Some of Jesus’ followers did not abandon their personal loyalty to him even after his crucifixion but submitted to his teaching. They believed that Jesus later appeared to them alive in accordance with prophecies, most likely those found in the Hebrew Bible. A well-attested link between Jesus and Christians is that Christ, as a term used to identify Jesus, became the basis of the term used to identify his followers: Christians. The Christian movement began in Judea, according to Tacitus. Josephus observes that it continued during the first century. Tacitus deplores the fact that during the second century it had spread as far as Rome.

As far as we know, no ancient person ever seriously argued that Jesus did not exist.33 Referring to the first several centuries C.E., even a scholar as cautious and thorough as Robert Van Voorst freely observes, “… [N]o pagans and Jews who opposed Christianity denied Jesus’ historicity or even questioned it.”34

Nondenial of Jesus’ existence is particularly notable in rabbinic writings of those first several centuries C.E.: “… [I]f anyone in the ancient world had a reason to dislike the Christian faith, it was the rabbis. To argue successfully that Jesus never existed but was a creation of early Christians would have been the most effective polemic against Christianity … [Yet] all Jewish sources treated Jesus as a fully historical person … [T]he rabbis … used the real events of Jesus’ life against him” (Van Voorst).35

Thus his birth, ministry and death occasioned claims that his birth was illegitimate and that he performed miracles by evil magic, encouraged apostasy and was justly executed for his own sins. But they do not deny his existence.36



Lucian of Samosata (c. 115–200 C.E.) was a Greek satirist who wrote The Passing of Peregrinus, about a former Christian who later became a famous Cynic and revolutionary and died in 165 C.E. In two sections of Peregrinus—here translated by Craig A. Evans—Lucian, while discussing Peregrinus’s career, without naming Jesus, clearly refers to him, albeit with contempt in the midst of satire:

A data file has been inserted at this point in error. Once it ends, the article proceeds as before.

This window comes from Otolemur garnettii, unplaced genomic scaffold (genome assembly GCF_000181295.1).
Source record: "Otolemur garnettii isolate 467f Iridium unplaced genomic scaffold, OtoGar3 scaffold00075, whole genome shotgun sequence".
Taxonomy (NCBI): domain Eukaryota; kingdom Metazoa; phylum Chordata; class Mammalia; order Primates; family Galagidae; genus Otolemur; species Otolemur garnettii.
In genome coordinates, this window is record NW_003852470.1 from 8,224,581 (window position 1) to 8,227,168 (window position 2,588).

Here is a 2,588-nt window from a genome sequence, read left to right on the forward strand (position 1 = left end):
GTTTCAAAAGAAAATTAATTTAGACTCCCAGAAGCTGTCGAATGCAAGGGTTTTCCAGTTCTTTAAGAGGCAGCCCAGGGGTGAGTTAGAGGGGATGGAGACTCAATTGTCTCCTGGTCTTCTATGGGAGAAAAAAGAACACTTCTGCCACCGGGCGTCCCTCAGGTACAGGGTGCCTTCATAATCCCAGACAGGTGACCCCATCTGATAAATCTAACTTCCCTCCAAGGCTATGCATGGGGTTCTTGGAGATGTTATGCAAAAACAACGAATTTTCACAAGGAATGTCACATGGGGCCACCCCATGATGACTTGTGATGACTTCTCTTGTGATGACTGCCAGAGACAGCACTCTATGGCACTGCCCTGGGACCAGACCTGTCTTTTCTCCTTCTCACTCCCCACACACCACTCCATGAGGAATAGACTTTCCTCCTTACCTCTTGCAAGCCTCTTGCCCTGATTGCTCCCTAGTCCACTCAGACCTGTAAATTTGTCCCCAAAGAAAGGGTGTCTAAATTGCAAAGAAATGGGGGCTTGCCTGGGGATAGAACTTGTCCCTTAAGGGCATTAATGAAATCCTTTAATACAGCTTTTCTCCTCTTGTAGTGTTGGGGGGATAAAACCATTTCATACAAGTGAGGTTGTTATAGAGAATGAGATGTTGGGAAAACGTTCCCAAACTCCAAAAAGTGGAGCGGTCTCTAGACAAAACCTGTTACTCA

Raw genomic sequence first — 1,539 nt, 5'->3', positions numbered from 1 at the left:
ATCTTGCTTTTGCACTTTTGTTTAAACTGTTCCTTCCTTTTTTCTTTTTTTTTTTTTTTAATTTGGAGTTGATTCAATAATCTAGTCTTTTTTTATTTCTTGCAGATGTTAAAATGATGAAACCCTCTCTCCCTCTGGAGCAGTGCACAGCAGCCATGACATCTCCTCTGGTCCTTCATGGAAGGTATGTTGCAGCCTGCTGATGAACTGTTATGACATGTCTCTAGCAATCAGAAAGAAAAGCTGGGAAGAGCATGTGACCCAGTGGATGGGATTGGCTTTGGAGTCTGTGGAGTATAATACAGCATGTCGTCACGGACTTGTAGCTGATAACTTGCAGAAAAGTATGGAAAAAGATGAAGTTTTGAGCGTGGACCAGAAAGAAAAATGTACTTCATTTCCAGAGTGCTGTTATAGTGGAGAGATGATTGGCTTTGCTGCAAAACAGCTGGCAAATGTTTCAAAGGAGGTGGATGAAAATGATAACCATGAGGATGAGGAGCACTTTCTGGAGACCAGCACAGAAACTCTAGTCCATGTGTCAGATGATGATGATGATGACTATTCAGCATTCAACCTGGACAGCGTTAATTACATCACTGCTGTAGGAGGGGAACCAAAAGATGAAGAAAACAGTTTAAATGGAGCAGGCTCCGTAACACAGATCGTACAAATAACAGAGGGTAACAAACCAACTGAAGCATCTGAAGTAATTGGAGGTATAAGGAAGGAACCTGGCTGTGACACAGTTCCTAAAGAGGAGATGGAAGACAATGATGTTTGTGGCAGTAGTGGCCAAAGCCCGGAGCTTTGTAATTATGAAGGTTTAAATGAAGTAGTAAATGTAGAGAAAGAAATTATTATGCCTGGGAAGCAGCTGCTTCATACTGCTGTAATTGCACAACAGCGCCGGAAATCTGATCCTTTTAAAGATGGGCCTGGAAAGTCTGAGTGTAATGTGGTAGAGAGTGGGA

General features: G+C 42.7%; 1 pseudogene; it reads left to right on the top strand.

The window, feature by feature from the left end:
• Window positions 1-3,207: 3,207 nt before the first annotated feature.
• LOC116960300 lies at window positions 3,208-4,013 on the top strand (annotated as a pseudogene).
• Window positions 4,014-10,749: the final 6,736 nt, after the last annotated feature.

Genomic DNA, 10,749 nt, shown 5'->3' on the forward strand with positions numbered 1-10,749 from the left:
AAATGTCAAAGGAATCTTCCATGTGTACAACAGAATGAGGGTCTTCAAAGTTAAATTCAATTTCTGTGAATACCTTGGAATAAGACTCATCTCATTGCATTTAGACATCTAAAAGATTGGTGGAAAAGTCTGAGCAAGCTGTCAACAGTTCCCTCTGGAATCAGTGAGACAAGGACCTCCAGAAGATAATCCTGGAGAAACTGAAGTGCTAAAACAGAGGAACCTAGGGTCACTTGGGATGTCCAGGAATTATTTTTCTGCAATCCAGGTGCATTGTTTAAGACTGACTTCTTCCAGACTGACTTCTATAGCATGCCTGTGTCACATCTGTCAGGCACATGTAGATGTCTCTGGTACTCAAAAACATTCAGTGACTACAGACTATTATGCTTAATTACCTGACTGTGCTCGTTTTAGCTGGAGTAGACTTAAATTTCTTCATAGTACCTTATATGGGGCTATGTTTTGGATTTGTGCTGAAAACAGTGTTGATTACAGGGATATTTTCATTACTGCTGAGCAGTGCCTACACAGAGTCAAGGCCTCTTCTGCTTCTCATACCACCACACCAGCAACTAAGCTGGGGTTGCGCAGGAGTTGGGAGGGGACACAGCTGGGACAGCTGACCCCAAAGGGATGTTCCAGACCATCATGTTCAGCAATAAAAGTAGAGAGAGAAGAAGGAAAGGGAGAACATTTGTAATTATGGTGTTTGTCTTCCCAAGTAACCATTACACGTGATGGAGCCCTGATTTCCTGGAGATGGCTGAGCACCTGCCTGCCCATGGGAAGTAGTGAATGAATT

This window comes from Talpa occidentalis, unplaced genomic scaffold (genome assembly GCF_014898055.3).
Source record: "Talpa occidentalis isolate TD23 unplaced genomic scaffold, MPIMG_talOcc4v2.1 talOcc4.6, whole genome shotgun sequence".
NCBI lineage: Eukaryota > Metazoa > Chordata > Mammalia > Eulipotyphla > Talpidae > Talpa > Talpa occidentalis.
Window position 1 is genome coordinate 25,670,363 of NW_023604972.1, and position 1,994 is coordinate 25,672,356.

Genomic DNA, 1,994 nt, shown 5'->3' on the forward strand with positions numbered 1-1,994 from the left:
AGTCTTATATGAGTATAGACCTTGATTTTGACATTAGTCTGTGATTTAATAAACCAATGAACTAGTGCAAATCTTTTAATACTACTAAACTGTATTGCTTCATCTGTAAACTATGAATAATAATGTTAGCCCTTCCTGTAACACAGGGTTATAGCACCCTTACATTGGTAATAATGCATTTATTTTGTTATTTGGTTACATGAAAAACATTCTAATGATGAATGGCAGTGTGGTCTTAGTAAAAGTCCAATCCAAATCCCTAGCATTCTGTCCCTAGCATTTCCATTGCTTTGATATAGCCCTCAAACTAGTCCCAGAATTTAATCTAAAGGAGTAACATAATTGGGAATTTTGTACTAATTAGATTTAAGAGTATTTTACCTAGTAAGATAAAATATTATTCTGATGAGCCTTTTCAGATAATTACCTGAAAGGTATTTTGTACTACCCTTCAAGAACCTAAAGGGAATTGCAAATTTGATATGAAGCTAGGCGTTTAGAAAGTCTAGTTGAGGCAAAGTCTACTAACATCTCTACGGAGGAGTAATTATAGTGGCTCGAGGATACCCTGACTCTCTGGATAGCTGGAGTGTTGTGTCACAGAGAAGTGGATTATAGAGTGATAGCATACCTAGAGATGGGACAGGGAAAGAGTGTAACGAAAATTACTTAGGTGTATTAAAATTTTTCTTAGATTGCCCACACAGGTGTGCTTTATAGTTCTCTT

It was then that he learned the marvelous wisdom of the Christians, by associating with their priests and scribes in Palestine. And—what else?—in short order he made them look like children, for he was a prophet, cult leader, head of the congregation and everything, all by himself. He interpreted and explained some of their books, and wrote many himself. They revered him as a god, used him as a lawgiver, and set him down as a protector—to be sure, after that other whom they still worship, the man who was crucified in Palestine because he introduced this new cult into the world.37

For having convinced themselves that they are going to be immortal and live forever, the poor wretches despise death and most even willingly give themselves up. Furthermore, their first lawgiver persuaded them that they are all brothers of one another after they have transgressed once for all by denying the Greek gods and by worshiping that crucified sophist himself and living according to his laws.38

Although Lucian was aware of the Christians’ “books” (some of which might have been parts of the New Testament), his many bits of misinformation make it seem very likely that he did not read them. The compound term “priests and scribes,” for example, seems to have been borrowed from Judaism, and indeed, Christianity and Judaism were sometimes confused among classical authors.

Lucian seems to have gathered all of his information from sources independent of the New Testament and other Christian writings. For this reason, this writing of his is usually valued as independent evidence for the existence of Jesus.

This is true despite his ridicule and contempt for Christians and their “crucified sophist.” “Sophist” was a derisive term used for cheats or for teachers who only taught for money. Lucian despised Christians for worshiping someone thought to be a criminal worthy of death and especially despised “the man who was crucified.”

▸ Celsus, the Platonist philosopher, considered Jesus to be a magician who made exorbitant claims.39

▸ Pliny the Younger, a Roman governor and friend of Tacitus, wrote about early Christian worship of Christ “as to a god.”40